I. Income Tax

1. Time of Taxation and determination of taxable income Unlisted employee options are taxed at the time of issuance. If such employee options are given free of charge or on preferential terms, the positive difference between the market value and the sale price represents taxable income for the employee.

2 All other employee options are taxed at the time of sale or exercise. The total proceeds from the sale or exercise profit after deduction of any production costs are taxable.

2. Import of employee options in international relations

1 Imported employee options are those that an employee has been allocated in another country, brings with him when moving to Switzerland, and is realized here for tax purposes.

2 Imported employee options, which according to this information sheet are to be taxed upon allocation, can be implemented tax-free in Switzerland.

3 Imported employee options, which are to be taxed according to this information sheet when sold or exercised, are generally taxed in Switzerland.

4 If the imported employee options are subject to subjective conditions, according to which the employee must first earn or earn the employee options, only that part of the non-cash benefit achieved is taxed as earned income – subject to progression – which can be attributed to work performed in Switzerland or was earned in Switzerland. The income from work that is taxable in Switzerland is calculated as follows:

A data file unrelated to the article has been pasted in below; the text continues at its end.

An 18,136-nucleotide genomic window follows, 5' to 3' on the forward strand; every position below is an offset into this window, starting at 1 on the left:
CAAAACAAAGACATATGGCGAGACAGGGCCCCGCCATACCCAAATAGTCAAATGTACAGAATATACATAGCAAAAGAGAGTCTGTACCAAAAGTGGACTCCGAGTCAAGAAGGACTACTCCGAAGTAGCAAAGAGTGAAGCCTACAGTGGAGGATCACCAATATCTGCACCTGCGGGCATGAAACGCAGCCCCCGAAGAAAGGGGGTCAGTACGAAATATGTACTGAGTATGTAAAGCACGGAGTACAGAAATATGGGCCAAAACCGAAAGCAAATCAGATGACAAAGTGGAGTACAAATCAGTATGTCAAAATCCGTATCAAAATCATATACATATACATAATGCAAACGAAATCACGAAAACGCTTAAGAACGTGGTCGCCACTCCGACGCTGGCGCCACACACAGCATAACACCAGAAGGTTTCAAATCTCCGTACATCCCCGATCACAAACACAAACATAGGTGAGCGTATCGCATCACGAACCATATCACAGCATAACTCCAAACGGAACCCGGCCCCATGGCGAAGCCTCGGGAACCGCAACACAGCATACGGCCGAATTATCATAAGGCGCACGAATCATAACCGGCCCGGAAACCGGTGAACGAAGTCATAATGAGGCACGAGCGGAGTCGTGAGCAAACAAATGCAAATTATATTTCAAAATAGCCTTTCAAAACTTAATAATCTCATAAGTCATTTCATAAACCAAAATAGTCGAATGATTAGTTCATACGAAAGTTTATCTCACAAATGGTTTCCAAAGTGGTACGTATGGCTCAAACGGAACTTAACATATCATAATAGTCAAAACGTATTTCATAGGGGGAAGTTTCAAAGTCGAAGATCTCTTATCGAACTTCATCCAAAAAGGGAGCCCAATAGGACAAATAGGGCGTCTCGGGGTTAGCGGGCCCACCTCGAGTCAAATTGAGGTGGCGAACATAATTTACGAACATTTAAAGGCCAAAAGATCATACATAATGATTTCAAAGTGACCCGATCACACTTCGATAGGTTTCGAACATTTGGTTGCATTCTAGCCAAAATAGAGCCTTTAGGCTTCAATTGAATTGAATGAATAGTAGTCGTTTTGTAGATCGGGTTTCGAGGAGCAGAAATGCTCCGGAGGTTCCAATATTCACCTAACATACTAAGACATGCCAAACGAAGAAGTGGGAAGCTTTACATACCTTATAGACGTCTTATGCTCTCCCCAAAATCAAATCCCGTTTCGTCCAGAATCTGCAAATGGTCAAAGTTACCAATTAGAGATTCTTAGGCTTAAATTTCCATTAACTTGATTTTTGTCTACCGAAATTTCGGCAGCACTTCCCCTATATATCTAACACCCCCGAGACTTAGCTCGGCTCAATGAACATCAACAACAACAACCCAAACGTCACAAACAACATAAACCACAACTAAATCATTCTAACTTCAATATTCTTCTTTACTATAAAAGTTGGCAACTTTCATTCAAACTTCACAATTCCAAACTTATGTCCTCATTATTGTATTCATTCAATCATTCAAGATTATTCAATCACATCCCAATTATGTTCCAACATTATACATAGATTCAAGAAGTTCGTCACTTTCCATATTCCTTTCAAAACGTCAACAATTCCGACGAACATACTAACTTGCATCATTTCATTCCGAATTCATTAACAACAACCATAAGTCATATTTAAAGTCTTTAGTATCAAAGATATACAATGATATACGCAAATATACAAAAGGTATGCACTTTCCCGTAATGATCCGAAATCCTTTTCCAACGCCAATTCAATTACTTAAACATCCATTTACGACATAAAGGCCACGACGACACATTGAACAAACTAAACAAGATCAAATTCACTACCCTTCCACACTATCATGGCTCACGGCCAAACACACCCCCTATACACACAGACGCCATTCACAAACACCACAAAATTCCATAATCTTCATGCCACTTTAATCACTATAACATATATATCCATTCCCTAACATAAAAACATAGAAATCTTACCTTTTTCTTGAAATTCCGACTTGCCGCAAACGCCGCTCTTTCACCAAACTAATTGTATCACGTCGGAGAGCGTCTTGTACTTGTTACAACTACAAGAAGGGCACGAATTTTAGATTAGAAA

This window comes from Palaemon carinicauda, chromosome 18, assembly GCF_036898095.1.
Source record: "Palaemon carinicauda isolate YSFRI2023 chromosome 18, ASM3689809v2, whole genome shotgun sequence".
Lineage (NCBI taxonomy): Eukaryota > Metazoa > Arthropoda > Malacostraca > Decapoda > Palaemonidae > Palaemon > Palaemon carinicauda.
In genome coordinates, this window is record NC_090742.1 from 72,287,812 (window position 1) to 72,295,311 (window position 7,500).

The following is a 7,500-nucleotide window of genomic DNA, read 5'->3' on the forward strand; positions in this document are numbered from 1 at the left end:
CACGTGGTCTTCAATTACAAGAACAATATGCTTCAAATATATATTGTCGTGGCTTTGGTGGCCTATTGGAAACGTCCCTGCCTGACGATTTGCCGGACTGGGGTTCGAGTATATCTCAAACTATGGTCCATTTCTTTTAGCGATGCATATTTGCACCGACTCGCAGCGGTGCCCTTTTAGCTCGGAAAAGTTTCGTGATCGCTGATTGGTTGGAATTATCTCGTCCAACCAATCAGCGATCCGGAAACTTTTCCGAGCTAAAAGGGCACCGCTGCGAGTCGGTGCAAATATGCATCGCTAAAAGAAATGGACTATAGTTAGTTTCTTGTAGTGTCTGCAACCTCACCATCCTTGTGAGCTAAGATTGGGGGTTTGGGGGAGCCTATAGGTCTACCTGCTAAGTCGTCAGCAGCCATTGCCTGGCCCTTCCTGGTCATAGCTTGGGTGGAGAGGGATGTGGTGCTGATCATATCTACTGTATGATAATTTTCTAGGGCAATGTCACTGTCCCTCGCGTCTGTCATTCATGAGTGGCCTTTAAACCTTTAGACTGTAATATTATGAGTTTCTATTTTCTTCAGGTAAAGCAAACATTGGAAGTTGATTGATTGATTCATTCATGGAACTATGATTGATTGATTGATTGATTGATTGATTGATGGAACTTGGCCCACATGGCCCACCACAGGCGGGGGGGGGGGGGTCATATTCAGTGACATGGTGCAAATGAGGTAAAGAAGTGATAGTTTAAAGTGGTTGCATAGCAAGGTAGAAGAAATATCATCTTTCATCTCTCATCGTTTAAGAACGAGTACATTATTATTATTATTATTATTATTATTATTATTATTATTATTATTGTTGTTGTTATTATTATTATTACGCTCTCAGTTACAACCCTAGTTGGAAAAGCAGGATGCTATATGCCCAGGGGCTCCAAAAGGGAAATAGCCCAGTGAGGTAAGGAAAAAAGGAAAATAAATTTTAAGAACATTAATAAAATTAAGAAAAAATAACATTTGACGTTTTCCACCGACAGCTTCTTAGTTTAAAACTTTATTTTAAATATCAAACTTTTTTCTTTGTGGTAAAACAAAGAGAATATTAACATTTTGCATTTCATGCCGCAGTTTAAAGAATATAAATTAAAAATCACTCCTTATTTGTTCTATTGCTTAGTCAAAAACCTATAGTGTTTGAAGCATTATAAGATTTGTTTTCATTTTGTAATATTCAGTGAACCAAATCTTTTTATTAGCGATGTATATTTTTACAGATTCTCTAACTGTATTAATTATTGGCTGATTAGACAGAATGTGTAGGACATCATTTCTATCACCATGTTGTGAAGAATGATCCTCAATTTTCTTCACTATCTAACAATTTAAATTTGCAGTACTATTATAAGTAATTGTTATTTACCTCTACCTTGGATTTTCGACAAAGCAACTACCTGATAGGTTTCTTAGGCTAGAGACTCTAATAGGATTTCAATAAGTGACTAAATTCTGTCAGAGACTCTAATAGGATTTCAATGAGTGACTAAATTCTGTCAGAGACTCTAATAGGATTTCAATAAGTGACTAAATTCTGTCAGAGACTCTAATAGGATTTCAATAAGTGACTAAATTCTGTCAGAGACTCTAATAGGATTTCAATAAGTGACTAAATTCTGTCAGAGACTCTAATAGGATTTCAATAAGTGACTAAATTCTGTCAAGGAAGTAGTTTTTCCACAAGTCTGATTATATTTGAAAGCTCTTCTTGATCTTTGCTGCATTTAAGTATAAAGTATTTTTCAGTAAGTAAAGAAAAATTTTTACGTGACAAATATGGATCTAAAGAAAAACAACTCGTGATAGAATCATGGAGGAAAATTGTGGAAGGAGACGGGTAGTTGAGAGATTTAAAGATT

II. Wealth Tax

1 Free listed employee options are subject to wealth tax from the time they are issued. The market value (stock market closing price) at the end of the tax period is decisive.

2 All other employee options that are taxable at the time of exercise or sale are not subject to wealth tax during their holding period.

3 Legacy employee options that were taxed before January 1, 2013, upon surrender or vesting are subject to a wealth tax at the market value calculated using financial mathematics at the end of the tax period, but at least at the intrinsic value (difference between the market value of the underlying security and the exercise price).